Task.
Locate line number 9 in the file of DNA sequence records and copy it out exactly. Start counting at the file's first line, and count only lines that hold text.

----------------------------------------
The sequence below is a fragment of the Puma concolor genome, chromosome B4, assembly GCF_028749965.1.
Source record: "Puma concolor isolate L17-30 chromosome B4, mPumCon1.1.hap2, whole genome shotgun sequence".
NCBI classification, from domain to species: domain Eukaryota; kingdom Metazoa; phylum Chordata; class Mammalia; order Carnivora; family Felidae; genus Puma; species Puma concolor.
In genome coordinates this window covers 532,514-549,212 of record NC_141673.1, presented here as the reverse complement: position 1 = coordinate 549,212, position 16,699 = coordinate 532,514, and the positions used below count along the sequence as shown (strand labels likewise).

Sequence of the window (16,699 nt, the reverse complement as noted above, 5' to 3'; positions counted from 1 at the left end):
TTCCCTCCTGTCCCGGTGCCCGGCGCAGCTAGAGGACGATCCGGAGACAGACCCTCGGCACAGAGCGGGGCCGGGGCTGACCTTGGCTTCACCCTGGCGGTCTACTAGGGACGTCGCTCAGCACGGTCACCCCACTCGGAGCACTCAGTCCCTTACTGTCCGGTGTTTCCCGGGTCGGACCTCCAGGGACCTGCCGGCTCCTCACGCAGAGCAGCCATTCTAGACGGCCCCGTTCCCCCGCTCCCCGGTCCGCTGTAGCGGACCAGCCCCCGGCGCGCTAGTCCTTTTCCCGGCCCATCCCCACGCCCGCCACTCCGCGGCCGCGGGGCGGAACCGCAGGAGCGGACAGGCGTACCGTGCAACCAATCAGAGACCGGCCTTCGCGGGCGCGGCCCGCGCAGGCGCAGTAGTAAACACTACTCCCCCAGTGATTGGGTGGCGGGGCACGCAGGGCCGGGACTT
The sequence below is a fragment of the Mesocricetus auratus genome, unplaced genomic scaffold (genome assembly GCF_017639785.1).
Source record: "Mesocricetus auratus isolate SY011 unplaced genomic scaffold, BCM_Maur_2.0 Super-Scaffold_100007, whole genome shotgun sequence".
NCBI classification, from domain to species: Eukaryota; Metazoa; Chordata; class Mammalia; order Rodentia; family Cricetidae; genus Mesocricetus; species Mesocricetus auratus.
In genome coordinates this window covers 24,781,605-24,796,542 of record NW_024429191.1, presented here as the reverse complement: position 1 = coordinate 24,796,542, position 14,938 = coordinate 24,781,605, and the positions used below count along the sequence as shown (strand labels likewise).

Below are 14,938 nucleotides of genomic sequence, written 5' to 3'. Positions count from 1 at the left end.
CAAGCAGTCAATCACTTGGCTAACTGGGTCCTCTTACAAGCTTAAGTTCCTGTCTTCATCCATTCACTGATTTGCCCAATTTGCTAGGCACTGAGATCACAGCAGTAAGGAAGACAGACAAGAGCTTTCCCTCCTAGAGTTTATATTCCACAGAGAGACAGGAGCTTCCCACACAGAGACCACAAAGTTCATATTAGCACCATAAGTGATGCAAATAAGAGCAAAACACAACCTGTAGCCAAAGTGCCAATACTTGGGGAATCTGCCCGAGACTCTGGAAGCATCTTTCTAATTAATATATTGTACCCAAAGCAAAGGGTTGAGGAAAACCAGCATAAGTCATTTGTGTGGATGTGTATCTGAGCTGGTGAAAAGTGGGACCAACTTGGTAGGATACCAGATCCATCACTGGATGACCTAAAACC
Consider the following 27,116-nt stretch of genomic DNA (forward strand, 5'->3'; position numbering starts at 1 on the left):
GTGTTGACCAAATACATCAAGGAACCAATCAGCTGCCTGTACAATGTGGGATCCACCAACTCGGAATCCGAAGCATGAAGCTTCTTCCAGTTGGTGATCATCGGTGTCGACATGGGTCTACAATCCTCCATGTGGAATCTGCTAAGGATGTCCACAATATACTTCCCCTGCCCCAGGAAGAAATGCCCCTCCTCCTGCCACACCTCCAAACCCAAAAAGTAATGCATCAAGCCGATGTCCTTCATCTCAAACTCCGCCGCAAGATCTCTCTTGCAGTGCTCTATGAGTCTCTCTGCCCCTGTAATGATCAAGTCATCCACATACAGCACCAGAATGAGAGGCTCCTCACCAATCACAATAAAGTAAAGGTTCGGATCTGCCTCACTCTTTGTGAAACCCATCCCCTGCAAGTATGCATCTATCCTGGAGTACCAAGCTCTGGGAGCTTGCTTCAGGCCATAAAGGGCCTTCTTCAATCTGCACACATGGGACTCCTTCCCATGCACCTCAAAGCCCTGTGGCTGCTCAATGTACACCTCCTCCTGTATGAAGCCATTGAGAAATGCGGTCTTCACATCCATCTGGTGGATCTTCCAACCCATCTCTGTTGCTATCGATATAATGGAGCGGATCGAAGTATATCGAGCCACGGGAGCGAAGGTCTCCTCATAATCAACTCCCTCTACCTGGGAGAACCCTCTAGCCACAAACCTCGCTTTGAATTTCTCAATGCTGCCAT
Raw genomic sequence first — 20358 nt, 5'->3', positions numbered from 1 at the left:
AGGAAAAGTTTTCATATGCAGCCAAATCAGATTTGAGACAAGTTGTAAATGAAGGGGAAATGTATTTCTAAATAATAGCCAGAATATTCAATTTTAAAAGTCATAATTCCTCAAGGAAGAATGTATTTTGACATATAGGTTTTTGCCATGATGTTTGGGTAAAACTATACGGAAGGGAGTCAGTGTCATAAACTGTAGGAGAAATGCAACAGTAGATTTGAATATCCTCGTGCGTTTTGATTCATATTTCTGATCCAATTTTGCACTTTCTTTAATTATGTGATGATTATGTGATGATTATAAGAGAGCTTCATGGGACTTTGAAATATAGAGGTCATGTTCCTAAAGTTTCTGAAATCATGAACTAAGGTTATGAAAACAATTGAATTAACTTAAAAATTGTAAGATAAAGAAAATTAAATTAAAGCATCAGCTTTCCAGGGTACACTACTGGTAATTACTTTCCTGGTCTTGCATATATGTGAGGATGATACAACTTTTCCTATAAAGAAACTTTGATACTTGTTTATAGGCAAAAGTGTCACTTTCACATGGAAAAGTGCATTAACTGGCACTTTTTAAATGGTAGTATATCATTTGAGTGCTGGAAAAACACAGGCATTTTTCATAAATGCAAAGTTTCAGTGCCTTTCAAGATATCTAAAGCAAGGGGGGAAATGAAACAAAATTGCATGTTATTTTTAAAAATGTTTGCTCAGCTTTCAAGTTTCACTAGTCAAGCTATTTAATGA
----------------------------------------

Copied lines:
NCBI classification, from domain to species: Eukaryota; Metazoa; Chordata; class Mammalia; order Rodentia; family Cricetidae; genus Mesocricetus; species Mesocricetus auratus.